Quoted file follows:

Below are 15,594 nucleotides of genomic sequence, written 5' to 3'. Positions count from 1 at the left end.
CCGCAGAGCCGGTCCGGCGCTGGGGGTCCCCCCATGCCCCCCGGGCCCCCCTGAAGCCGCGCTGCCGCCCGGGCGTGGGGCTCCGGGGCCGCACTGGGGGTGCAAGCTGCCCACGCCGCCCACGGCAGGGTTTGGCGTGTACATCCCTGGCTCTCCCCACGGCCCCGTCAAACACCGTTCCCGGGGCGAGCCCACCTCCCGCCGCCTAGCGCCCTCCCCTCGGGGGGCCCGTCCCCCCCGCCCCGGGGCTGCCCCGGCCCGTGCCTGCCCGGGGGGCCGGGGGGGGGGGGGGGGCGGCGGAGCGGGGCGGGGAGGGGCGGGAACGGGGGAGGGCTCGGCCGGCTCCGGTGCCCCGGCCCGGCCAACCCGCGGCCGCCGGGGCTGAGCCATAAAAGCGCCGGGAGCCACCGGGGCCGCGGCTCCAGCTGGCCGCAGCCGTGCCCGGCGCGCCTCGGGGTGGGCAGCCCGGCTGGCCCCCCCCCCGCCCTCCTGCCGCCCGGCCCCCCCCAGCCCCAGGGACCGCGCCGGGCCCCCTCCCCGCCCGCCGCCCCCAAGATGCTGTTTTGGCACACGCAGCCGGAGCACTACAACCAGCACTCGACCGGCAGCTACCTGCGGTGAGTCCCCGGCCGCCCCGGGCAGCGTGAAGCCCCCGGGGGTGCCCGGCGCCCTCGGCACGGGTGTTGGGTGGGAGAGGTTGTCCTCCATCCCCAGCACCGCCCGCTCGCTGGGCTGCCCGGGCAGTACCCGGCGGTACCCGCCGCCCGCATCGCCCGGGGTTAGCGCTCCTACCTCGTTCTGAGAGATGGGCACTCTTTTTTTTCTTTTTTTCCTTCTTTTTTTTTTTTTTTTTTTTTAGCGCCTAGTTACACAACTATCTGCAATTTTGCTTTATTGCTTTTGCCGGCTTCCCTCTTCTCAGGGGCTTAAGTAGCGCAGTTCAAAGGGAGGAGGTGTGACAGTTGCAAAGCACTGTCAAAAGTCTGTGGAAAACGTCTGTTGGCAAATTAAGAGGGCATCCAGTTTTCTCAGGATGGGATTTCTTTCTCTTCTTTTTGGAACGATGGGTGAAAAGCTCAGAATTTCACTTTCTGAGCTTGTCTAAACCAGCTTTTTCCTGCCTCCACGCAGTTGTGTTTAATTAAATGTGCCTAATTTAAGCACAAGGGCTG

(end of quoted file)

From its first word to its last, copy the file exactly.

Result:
Below are 15,594 nucleotides of genomic sequence, written 5' to 3'. Positions count from 1 at the left end.
CCGCAGAGCCGGTCCGGCGCTGGGGGTCCCCCCATGCCCCCCGGGCCCCCCTGAAGCCGCGCTGCCGCCCGGGCGTGGGGCTCCGGGGCCGCACTGGGGGTGCAAGCTGCCCACGCCGCCCACGGCAGGGTTTGGCGTGTACATCCCTGGCTCTCCCCACGGCCCCGTCAAACACCGTTCCCGGGGCGAGCCCACCTCCCGCCGCCTAGCGCCCTCCCCTCGGGGGGCCCGTCCCCCCCGCCCCGGGGCTGCCCCGGCCCGTGCCTGCCCGGGGGGCCGGGGGGGGGGGGGGGGCGGCGGAGCGGGGCGGGGAGGGGCGGGAACGGGGGAGGGCTCGGCCGGCTCCGGTGCCCCGGCCCGGCCAACCCGCGGCCGCCGGGGCTGAGCCATAAAAGCGCCGGGAGCCACCGGGGCCGCGGCTCCAGCTGGCCGCAGCCGTGCCCGGCGCGCCTCGGGGTGGGCAGCCCGGCTGGCCCCCCCCCCGCCCTCCTGCCGCCCGGCCCCCCCCAGCCCCAGGGACCGCGCCGGGCCCCCTCCCCGCCCGCCGCCCCCAAGATGCTGTTTTGGCACACGCAGCCGGAGCACTACAACCAGCACTCGACCGGCAGCTACCTGCGGTGAGTCCCCGGCCGCCCCGGGCAGCGTGAAGCCCCCGGGGGTGCCCGGCGCCCTCGGCACGGGTGTTGGGTGGGAGAGGTTGTCCTCCATCCCCAGCACCGCCCGCTCGCTGGGCTGCCCGGGCAGTACCCGGCGGTACCCGCCGCCCGCATCGCCCGGGGTTAGCGCTCCTACCTCGTTCTGAGAGATGGGCACTCTTTTTTTTCTTTTTTTCCTTCTTTTTTTTTTTTTTTTTTTTTAGCGCCTAGTTACACAACTATCTGCAATTTTGCTTTATTGCTTTTGCCGGCTTCCCTCTTCTCAGGGGCTTAAGTAGCGCAGTTCAAAGGGAGGAGGTGTGACAGTTGCAAAGCACTGTCAAAAGTCTGTGGAAAACGTCTGTTGGCAAATTAAGAGGGCATCCAGTTTTCTCAGGATGGGATTTCTTTCTCTTCTTTTTGGAACGATGGGTGAAAAGCTCAGAATTTCACTTTCTGAGCTTGTCTAAACCAGCTTTTTCCTGCCTCCACGCAGTTGTGTTTAATTAAATGTGCCTAATTTAAGCACAAGGGCTG